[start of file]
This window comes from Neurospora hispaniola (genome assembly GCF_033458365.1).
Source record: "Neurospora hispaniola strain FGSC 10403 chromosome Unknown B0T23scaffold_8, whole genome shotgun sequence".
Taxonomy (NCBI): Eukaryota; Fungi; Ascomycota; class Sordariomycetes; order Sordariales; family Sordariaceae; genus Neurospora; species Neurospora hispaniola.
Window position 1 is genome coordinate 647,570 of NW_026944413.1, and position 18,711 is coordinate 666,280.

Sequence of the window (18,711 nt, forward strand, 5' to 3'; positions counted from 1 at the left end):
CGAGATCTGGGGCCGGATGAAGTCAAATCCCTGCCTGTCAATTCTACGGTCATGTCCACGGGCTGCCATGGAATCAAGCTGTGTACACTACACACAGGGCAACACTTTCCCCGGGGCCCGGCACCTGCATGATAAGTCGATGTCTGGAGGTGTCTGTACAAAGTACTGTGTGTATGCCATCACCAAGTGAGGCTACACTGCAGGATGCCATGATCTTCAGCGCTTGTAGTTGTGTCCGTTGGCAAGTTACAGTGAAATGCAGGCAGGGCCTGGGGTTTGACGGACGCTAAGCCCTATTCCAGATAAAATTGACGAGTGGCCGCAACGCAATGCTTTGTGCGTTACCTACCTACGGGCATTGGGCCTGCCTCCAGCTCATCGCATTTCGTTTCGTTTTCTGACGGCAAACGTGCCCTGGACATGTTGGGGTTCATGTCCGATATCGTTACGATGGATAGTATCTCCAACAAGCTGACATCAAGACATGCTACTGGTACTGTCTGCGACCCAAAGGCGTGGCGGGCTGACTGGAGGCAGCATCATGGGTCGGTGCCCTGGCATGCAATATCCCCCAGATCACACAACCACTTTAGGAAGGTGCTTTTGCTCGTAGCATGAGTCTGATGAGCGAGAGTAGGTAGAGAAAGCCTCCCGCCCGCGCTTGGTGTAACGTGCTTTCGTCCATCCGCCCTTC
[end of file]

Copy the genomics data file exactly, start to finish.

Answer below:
This window comes from Neurospora hispaniola (genome assembly GCF_033458365.1).
Source record: "Neurospora hispaniola strain FGSC 10403 chromosome Unknown B0T23scaffold_8, whole genome shotgun sequence".
Taxonomy (NCBI): Eukaryota; Fungi; Ascomycota; class Sordariomycetes; order Sordariales; family Sordariaceae; genus Neurospora; species Neurospora hispaniola.
Window position 1 is genome coordinate 647,570 of NW_026944413.1, and position 18,711 is coordinate 666,280.

Sequence of the window (18,711 nt, forward strand, 5' to 3'; positions counted from 1 at the left end):
CGAGATCTGGGGCCGGATGAAGTCAAATCCCTGCCTGTCAATTCTACGGTCATGTCCACGGGCTGCCATGGAATCAAGCTGTGTACACTACACACAGGGCAACACTTTCCCCGGGGCCCGGCACCTGCATGATAAGTCGATGTCTGGAGGTGTCTGTACAAAGTACTGTGTGTATGCCATCACCAAGTGAGGCTACACTGCAGGATGCCATGATCTTCAGCGCTTGTAGTTGTGTCCGTTGGCAAGTTACAGTGAAATGCAGGCAGGGCCTGGGGTTTGACGGACGCTAAGCCCTATTCCAGATAAAATTGACGAGTGGCCGCAACGCAATGCTTTGTGCGTTACCTACCTACGGGCATTGGGCCTGCCTCCAGCTCATCGCATTTCGTTTCGTTTTCTGACGGCAAACGTGCCCTGGACATGTTGGGGTTCATGTCCGATATCGTTACGATGGATAGTATCTCCAACAAGCTGACATCAAGACATGCTACTGGTACTGTCTGCGACCCAAAGGCGTGGCGGGCTGACTGGAGGCAGCATCATGGGTCGGTGCCCTGGCATGCAATATCCCCCAGATCACACAACCACTTTAGGAAGGTGCTTTTGCTCGTAGCATGAGTCTGATGAGCGAGAGTAGGTAGAGAAAGCCTCCCGCCCGCGCTTGGTGTAACGTGCTTTCGTCCATCCGCCCTTC